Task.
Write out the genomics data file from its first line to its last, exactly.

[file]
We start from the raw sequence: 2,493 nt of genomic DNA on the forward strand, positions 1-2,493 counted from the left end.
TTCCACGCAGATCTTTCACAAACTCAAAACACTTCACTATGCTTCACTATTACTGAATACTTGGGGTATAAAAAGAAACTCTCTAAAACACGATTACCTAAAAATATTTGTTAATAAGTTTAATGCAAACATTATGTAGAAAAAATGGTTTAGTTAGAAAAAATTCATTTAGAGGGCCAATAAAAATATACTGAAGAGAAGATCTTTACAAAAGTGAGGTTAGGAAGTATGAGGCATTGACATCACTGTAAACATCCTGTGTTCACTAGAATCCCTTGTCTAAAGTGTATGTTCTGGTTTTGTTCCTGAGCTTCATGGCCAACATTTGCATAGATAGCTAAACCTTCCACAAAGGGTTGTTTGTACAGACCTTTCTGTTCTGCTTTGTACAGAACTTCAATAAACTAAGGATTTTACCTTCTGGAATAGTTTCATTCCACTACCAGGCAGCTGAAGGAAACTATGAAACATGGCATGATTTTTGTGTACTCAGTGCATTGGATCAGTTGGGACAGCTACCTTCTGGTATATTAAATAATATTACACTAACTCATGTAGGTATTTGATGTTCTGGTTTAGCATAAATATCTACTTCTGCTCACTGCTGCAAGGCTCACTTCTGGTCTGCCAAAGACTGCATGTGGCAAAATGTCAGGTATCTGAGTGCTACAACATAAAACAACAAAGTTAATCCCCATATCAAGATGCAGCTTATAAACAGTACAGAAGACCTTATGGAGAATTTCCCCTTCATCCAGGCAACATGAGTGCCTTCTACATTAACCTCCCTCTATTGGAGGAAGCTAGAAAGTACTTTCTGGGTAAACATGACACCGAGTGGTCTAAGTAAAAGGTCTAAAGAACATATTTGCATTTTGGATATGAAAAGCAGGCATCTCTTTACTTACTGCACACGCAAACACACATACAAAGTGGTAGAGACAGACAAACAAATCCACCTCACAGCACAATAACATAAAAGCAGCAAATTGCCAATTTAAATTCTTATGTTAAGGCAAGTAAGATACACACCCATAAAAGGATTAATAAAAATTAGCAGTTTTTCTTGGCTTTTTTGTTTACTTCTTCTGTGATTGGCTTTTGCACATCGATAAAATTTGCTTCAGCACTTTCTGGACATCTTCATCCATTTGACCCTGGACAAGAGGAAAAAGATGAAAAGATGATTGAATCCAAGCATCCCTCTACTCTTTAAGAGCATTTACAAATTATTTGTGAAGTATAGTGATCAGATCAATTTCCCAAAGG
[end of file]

We start from the raw sequence: 2,493 nt of genomic DNA on the forward strand, positions 1-2,493 counted from the left end.
TTCCACGCAGATCTTTCACAAACTCAAAACACTTCACTATGCTTCACTATTACTGAATACTTGGGGTATAAAAAGAAACTCTCTAAAACACGATTACCTAAAAATATTTGTTAATAAGTTTAATGCAAACATTATGTAGAAAAAATGGTTTAGTTAGAAAAAATTCATTTAGAGGGCCAATAAAAATATACTGAAGAGAAGATCTTTACAAAAGTGAGGTTAGGAAGTATGAGGCATTGACATCACTGTAAACATCCTGTGTTCACTAGAATCCCTTGTCTAAAGTGTATGTTCTGGTTTTGTTCCTGAGCTTCATGGCCAACATTTGCATAGATAGCTAAACCTTCCACAAAGGGTTGTTTGTACAGACCTTTCTGTTCTGCTTTGTACAGAACTTCAATAAACTAAGGATTTTACCTTCTGGAATAGTTTCATTCCACTACCAGGCAGCTGAAGGAAACTATGAAACATGGCATGATTTTTGTGTACTCAGTGCATTGGATCAGTTGGGACAGCTACCTTCTGGTATATTAAATAATATTACACTAACTCATGTAGGTATTTGATGTTCTGGTTTAGCATAAATATCTACTTCTGCTCACTGCTGCAAGGCTCACTTCTGGTCTGCCAAAGACTGCATGTGGCAAAATGTCAGGTATCTGAGTGCTACAACATAAAACAACAAAGTTAATCCCCATATCAAGATGCAGCTTATAAACAGTACAGAAGACCTTATGGAGAATTTCCCCTTCATCCAGGCAACATGAGTGCCTTCTACATTAACCTCCCTCTATTGGAGGAAGCTAGAAAGTACTTTCTGGGTAAACATGACACCGAGTGGTCTAAGTAAAAGGTCTAAAGAACATATTTGCATTTTGGATATGAAAAGCAGGCATCTCTTTACTTACTGCACACGCAAACACACATACAAAGTGGTAGAGACAGACAAACAAATCCACCTCACAGCACAATAACATAAAAGCAGCAAATTGCCAATTTAAATTCTTATGTTAAGGCAAGTAAGATACACACCCATAAAAGGATTAATAAAAATTAGCAGTTTTTCTTGGCTTTTTTGTTTACTTCTTCTGTGATTGGCTTTTGCACATCGATAAAATTTGCTTCAGCACTTTCTGGACATCTTCATCCATTTGACCCTGGACAAGAGGAAAAAGATGAAAAGATGATTGAATCCAAGCATCCCTCTACTCTTTAAGAGCATTTACAAATTATTTGTGAAGTATAGTGATCAGATCAATTTCCCAAAGG